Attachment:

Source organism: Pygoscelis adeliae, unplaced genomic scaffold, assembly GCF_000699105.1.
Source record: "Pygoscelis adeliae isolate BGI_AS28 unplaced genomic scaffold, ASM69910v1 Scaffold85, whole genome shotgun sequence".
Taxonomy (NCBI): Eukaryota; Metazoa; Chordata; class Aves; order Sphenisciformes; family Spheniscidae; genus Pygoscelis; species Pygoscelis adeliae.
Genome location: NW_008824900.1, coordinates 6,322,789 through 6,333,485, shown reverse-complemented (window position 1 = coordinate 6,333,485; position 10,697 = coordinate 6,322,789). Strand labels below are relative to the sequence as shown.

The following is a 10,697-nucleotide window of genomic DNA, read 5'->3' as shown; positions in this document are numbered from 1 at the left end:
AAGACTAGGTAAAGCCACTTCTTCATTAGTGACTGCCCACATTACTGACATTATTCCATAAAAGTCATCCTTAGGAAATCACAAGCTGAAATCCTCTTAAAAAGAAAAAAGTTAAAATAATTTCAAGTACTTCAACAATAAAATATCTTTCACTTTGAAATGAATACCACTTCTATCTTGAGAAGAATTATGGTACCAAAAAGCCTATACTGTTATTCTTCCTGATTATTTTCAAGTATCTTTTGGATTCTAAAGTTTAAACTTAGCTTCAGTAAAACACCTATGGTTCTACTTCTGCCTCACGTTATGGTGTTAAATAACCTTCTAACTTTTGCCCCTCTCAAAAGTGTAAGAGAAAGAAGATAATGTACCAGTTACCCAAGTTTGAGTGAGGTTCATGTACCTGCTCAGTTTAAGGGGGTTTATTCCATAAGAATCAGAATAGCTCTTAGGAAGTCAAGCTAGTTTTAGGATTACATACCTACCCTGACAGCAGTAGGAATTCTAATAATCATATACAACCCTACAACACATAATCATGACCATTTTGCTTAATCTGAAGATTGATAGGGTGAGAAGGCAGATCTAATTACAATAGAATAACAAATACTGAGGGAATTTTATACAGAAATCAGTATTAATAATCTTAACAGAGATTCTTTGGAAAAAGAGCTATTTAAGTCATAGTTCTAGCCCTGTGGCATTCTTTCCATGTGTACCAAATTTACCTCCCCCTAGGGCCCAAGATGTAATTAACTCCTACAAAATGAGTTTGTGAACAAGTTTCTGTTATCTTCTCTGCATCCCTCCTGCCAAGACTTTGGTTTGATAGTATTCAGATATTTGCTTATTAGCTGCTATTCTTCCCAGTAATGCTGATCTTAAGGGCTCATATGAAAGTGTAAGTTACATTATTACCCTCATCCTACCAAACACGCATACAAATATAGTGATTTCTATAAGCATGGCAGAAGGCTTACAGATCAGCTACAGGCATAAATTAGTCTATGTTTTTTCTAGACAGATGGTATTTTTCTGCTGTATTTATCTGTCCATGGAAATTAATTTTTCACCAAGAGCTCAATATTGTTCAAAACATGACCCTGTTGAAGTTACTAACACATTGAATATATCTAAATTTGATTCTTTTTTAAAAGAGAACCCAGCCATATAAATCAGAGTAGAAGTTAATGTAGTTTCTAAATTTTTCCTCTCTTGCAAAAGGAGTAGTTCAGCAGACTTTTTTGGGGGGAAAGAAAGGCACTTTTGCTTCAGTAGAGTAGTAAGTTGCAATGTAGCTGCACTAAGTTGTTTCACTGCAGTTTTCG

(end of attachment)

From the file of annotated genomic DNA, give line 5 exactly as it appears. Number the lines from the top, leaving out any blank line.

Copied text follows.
The following is a 10,697-nucleotide window of genomic DNA, read 5'->3' as shown; positions in this document are numbered from 1 at the left end: